Lead is terrible stuff: damaging to humans in even small quantities, and persistent if it's improperly disposed of.
Nonetheless, it's a central element of technology that has enabled a century of automobiles to be started via ignition keys rather than hand cranks--which occasionally broke the arms of hapless drivers.
Now it looks like 12-Volt lead-acid batteries will be sticking around into the 2020s, at least if auto-battery providers and auto companies have anything to say about it.
The two industries have joined together in a request to the European Union to continue the batteries' exemption to EU regulations on hazardous substances.
The request came in a formal submission to EU regulators during a public-comment phase in the consideration of rules contained in its End-of-Life Vehicle Directive.
That directive bans the use of lead in vehicles, but the group of battery-makers and auto companies and trade associations has requested that the exemption for lead-acid batteries be extended for another eight years.
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In its submission, the group included a study that determined there are today no viable alternatives to lead-acid batteries for starting vehicles in cold climates.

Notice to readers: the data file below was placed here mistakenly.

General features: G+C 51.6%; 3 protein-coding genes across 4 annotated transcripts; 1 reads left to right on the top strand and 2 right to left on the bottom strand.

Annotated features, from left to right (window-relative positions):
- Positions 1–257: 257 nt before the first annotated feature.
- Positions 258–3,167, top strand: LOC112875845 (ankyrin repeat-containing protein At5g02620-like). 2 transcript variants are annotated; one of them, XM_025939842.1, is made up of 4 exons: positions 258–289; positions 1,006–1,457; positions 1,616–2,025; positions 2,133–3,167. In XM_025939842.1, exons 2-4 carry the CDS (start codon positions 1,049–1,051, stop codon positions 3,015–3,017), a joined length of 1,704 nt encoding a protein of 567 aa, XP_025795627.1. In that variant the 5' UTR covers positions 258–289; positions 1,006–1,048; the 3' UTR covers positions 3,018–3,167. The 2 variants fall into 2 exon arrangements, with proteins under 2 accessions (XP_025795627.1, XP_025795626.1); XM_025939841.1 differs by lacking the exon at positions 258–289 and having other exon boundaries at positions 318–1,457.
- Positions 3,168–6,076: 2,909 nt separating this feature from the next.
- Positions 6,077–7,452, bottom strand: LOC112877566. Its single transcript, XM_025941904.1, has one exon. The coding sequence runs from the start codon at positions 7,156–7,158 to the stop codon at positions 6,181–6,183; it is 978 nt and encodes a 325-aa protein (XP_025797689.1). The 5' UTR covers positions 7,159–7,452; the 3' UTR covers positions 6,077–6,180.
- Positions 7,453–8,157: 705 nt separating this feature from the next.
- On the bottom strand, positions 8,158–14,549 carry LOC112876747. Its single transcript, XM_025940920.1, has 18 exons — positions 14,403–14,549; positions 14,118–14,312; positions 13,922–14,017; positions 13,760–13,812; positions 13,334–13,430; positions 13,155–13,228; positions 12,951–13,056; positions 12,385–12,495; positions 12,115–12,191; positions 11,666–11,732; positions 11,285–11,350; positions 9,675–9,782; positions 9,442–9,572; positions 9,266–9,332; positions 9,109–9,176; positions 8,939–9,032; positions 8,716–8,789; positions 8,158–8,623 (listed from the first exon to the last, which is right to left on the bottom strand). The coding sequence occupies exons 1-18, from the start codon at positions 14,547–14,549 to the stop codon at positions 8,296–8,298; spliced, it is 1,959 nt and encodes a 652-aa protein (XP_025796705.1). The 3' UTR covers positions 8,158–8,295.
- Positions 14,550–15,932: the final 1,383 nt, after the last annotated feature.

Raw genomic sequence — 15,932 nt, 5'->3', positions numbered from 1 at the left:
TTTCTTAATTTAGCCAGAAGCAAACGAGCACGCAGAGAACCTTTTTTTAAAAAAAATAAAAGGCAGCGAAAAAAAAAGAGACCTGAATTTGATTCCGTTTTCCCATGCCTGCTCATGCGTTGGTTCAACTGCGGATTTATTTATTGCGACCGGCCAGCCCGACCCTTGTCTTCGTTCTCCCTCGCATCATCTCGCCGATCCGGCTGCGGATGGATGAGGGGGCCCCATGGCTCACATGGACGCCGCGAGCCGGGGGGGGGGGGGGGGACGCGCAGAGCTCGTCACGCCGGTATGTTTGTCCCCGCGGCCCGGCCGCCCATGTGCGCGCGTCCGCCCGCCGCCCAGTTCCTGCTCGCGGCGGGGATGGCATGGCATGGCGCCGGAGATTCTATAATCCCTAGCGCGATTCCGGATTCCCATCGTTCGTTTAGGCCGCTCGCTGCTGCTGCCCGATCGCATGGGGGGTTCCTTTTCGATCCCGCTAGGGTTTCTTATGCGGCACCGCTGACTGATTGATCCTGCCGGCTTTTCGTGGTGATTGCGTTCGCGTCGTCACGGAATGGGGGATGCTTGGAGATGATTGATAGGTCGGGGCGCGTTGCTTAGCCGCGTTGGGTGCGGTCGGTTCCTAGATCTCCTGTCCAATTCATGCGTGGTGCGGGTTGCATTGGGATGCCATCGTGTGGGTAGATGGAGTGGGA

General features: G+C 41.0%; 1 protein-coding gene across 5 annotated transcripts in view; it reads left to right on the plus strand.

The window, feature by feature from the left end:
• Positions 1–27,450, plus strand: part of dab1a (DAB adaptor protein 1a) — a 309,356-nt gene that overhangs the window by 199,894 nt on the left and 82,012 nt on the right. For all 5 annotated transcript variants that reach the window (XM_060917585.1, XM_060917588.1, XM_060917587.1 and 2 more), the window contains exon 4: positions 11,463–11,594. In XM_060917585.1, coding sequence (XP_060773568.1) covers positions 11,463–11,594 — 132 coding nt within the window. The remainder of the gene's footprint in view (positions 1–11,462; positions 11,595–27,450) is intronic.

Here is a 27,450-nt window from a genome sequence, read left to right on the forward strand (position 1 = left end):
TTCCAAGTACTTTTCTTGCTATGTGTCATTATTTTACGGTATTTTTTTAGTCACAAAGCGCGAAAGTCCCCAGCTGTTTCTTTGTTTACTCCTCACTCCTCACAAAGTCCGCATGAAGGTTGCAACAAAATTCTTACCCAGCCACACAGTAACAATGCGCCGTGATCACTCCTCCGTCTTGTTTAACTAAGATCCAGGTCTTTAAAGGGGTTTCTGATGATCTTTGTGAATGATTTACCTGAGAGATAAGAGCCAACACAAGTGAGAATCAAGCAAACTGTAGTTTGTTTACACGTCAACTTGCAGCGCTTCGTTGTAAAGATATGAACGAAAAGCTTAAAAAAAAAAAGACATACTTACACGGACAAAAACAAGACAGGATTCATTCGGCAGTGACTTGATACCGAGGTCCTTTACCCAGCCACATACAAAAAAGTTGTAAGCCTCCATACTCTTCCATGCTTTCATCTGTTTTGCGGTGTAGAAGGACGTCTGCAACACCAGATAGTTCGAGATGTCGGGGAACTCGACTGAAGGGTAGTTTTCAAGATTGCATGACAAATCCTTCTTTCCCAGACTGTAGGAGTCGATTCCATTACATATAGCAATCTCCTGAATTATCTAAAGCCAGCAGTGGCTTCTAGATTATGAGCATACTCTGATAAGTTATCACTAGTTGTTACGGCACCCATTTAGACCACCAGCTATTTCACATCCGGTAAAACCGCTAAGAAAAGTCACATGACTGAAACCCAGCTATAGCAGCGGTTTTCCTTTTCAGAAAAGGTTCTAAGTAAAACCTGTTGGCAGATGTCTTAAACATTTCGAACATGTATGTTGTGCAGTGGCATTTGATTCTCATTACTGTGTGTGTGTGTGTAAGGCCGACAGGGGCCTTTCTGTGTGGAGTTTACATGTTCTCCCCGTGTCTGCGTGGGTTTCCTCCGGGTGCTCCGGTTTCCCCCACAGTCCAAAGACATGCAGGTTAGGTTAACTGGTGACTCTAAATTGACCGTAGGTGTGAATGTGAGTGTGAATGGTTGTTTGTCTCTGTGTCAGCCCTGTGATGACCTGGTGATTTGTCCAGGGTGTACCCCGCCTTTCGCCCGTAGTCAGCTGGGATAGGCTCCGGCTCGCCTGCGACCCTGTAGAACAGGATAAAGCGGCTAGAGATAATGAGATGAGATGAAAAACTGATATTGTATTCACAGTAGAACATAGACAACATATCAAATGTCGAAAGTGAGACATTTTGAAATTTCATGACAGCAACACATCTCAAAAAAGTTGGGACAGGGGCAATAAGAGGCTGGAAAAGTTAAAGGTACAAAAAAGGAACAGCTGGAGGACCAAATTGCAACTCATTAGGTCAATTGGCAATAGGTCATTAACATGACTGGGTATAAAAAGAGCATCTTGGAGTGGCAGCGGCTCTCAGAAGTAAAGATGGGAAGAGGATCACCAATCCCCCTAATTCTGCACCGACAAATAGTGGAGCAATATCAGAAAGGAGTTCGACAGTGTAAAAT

The study also noted that 99 percent of lead-acid batteries are recycled in EU countries, and that the high recycling rate makes the environmental impact of the batteries minimal against the total impact of the vehicle itself.
Furthermore, current lead-acid start-stop and "micro-hybrid" systems have cut vehicular carbon emissions substantially, an overall environmental benefit.
Porsche lightweight lithium-ion 12-Volt starter battery
While a handful of lithium-ion batteries have been offered as options by high-performance car makers, mostly for their lower weight and compact size, no maker of size uses anything but lead-acid battery technology for 12-Volt starter batteries.
As well as ACEA, the European car-maker association, the Japanese and Korean auto manufacturers' associations also signed onto the exemption request.